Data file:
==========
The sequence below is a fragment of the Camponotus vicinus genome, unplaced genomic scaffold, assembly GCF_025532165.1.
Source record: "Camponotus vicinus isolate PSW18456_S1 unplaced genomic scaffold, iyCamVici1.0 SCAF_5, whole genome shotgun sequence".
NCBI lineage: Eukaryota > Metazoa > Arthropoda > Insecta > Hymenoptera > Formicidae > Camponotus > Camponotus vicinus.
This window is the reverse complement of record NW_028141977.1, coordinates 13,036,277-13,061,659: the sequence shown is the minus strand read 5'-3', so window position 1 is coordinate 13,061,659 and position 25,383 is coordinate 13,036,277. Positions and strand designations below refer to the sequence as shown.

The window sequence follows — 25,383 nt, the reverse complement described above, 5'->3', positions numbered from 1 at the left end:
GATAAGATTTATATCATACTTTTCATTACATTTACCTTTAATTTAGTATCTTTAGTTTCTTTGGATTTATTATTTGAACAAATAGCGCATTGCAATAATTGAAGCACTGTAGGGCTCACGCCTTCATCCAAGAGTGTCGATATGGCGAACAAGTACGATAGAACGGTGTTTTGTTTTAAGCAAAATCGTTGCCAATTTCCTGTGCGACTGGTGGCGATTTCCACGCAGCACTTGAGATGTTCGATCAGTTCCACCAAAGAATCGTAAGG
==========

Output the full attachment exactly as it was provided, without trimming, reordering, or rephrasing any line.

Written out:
The sequence below is a fragment of the Camponotus vicinus genome, unplaced genomic scaffold, assembly GCF_025532165.1.
Source record: "Camponotus vicinus isolate PSW18456_S1 unplaced genomic scaffold, iyCamVici1.0 SCAF_5, whole genome shotgun sequence".
NCBI lineage: Eukaryota > Metazoa > Arthropoda > Insecta > Hymenoptera > Formicidae > Camponotus > Camponotus vicinus.
This window is the reverse complement of record NW_028141977.1, coordinates 13,036,277-13,061,659: the sequence shown is the minus strand read 5'-3', so window position 1 is coordinate 13,061,659 and position 25,383 is coordinate 13,036,277. Positions and strand designations below refer to the sequence as shown.

The window sequence follows — 25,383 nt, the reverse complement described above, 5'->3', positions numbered from 1 at the left end:
GATAAGATTTATATCATACTTTTCATTACATTTACCTTTAATTTAGTATCTTTAGTTTCTTTGGATTTATTATTTGAACAAATAGCGCATTGCAATAATTGAAGCACTGTAGGGCTCACGCCTTCATCCAAGAGTGTCGATATGGCGAACAAGTACGATAGAACGGTGTTTTGTTTTAAGCAAAATCGTTGCCAATTTCCTGTGCGACTGGTGGCGATTTCCACGCAGCACTTGAGATGTTCGATCAGTTCCACCAAAGAATCGTAAGG